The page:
Berlin’s regional museums have started new initiatives for refugees. They consists of tours, workshops, and discussions, seeking to provide deeper knowledge and understanding of their new home. We joined the newcomers‘ visit to the Museum Neukölln.
Photography: Emmanuele Contini
A peach stone. Udo Gößwald, the director of the Museum Neukölln, points at the small item in a large round case, and a dozen kids from a ‚Willkommensklasse‘ – a welcome class for refugees – press their noses against the thick glass to take a closer look, pushing and shoving one another. ‘Why do you think this is here?’, their teacher, Silvia Hasslauer, asks. The students ponder the history of the curious little exhibit, which looks so unlike what they might have expected from their first visit to a German history museum.
In the early 1990s, when riotous mobs set ablaze refugee shelters in East Germany, Gößwald – the museum’s director since 1985 – collected the peach stone from Zakaria Al Saokal, a Berlin-based refugee. His brother, Fadil, had been imprisoned in Syria because of his membership in a communist party. In prison, Fadil Al Saokal carved a dove – a sign of peace – and flowers into a peach stone. Zakaria fled to Germany to avoid confinement alongside his brother. He took the stone with him. When Gößwald asked for everyday objects around refugee shelters, intended for an exhibition to counter xenophobia in response to violent attacks, Zakaria gave him the stone. Today, over 20 years later, it remains one of the most touching and powerful objects in the permanent exhibition ‘99 x Neukölln’, at the heart of the museum, which is based in the former stables of Schloss Britz.
On 16th December, Gößwald invited a ‚Willkommensklasse‘ from the Otto-Hahn-Schule to discover Neukölln’s complex history, in which migration and diversity have always played key parts. The pupils were predominantly male refugees from Syria, aged 13 to 17. Over 25,000 underage refugees arrived in Germany this year without their parents, who have been killed, gone missing, or are still in the Middle East, hoping for a possible future in Europe. 54 teenagers share a children’s home in Neukölln, supervised by social workers. In the museum, they tested their German language skills, assisted by bilingual year-9 students with a migration background from the nearby Albert-Einstein-Gymnasium.
Through a learning exercise, the ‚Willkommensklasse‘ pupils had to unravel the history of the peach stone and prepare brief presentations. The tiny object allowed the new arrivals to approach the complex past of Neukölln in a both serious and playful way, which exemplifies the exploratory, undirected, and experimental approach championed by the Museum Neukölln.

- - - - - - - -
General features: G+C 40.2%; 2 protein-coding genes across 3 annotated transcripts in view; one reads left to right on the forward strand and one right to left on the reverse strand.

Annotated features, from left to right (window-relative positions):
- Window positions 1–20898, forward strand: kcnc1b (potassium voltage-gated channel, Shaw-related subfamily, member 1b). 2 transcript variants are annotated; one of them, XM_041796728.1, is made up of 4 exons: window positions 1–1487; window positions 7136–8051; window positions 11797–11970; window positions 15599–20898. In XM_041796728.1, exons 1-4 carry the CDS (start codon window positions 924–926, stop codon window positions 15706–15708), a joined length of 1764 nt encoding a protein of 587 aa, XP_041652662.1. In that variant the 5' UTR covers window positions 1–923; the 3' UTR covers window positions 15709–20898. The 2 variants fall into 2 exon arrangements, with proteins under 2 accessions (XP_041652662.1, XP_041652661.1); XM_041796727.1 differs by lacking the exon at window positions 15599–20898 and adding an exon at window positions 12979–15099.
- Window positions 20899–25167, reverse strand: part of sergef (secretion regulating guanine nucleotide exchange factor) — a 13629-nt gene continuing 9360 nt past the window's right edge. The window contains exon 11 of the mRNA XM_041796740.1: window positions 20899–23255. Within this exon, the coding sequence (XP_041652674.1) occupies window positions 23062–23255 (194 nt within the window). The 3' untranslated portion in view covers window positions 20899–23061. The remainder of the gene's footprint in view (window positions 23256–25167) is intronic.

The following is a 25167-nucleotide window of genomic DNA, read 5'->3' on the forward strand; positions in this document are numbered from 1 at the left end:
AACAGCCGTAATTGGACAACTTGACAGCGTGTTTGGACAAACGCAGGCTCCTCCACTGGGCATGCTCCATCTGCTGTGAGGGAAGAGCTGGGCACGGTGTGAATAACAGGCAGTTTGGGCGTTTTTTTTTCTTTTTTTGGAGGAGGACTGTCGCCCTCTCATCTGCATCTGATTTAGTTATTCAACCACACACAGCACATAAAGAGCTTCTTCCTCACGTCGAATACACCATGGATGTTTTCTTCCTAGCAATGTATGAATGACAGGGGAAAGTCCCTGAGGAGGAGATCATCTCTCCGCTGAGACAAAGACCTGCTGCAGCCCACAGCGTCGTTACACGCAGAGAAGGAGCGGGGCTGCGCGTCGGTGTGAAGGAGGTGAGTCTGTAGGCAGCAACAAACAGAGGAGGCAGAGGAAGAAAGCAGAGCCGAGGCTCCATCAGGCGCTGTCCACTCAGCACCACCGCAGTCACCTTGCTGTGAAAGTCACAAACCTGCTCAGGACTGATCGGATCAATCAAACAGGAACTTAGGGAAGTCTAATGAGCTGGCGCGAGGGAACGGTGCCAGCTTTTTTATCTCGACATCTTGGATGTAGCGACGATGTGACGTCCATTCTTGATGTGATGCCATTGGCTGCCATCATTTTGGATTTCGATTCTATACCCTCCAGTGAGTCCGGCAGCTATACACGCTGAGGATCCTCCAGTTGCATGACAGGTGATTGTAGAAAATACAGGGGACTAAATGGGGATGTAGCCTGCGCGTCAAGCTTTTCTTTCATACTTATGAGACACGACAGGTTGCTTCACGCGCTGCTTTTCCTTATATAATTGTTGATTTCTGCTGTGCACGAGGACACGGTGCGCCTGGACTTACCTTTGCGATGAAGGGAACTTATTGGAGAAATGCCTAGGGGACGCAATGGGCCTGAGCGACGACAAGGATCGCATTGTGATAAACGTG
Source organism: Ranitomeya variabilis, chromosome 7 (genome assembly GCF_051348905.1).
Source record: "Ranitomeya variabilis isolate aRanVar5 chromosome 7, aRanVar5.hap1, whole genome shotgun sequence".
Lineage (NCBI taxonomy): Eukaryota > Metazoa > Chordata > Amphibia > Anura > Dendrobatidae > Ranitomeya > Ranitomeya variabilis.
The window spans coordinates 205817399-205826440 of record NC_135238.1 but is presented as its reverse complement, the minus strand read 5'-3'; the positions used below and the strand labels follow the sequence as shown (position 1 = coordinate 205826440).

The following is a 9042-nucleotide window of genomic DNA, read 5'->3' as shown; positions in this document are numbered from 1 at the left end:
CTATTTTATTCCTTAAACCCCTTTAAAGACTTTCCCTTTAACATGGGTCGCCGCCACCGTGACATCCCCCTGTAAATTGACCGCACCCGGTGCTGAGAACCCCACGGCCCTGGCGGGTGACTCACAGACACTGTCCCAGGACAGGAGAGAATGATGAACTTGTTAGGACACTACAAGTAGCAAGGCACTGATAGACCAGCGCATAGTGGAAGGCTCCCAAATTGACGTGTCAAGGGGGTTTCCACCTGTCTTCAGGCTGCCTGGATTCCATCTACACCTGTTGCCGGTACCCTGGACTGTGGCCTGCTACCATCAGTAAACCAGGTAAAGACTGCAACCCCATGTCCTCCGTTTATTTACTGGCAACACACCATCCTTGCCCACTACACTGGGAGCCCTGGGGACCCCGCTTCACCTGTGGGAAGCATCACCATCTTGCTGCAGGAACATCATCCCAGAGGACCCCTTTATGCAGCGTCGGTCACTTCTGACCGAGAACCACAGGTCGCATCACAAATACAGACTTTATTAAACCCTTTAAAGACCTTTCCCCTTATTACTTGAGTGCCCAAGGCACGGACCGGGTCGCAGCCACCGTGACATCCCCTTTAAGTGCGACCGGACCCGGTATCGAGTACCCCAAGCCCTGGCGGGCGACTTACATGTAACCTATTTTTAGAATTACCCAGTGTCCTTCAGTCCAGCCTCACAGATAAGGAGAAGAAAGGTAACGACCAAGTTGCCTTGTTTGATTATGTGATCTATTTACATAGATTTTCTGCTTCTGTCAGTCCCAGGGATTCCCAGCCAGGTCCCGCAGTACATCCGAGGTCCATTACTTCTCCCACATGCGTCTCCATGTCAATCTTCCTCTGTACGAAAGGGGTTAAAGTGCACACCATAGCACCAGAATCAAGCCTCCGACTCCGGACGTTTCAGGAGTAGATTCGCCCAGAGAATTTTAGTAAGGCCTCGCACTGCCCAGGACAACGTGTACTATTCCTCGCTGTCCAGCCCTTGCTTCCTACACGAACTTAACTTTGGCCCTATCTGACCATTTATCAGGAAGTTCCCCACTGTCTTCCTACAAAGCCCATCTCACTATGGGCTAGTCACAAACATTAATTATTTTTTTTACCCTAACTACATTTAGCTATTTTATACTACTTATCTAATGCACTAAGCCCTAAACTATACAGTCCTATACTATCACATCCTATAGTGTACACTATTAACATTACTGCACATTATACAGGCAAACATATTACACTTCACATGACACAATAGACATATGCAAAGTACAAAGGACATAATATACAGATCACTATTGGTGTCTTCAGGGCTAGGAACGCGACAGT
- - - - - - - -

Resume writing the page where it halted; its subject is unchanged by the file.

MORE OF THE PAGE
Gößwald and his team are taking an active role in shaping newcomers’ experiences and understandings of life in their new city. On 3rd December, Gößwald launched a further initiative in collaboration with the Neukölln Volkshochschule. After 200 German lessons, participants – predominantly refugees entitled to free language courses – spent a few hours in the museum, seeking to answer questions pertaining to the objects of ‘99 x Neukölln’. They had to read historical street signs, muse over obscure gadgets, and decipher inscriptions on old containers. Afterwards, the results of the museum excursion were discussed in the classroom.
Gößwald and Bernd Müller, the director of the Volkshochschule branch in Neukölln, outlined their plans. ‘Living a new life doesn’t just mean shelter, warmth, food, and drink’, Müller elucidated, whilst the students were desperately searching the English translation for Großtrappe. ‘Life is more than that. It’s about participation and belonging in one’s new society. We have a long history of migration here in Germany. Mistakes have been made in the past – now it’s time to avoid them.’
Shaping perceptions of Neukölln, Berlin, and Germany
The museum director nodded enthusiastically. Gößwald considers Berlin’s regional museums particularly well equipped to support integration efforts, allowing newcomers to enquire about the society of which they are now a part in imaginative, interactive ways. The Neukölln Museum seeks to add to ordinary classroom teaching by turning museum visits into regular features of Volkshochschule courses and welcome classes. Diversity is a particularly important dimension of the exhibition, highlighting Neukölln’s history as a place of immigration, from Bohemian protestants over East Prussian refugees in 1945 to Turkish and Arabic guest workers. From a historical perspective, the newcomers from Syria, Iraq, or Afghanistan settling in Neukölln are nothing exceptional. This might be a comforting message – both for them and for those who are living here already.
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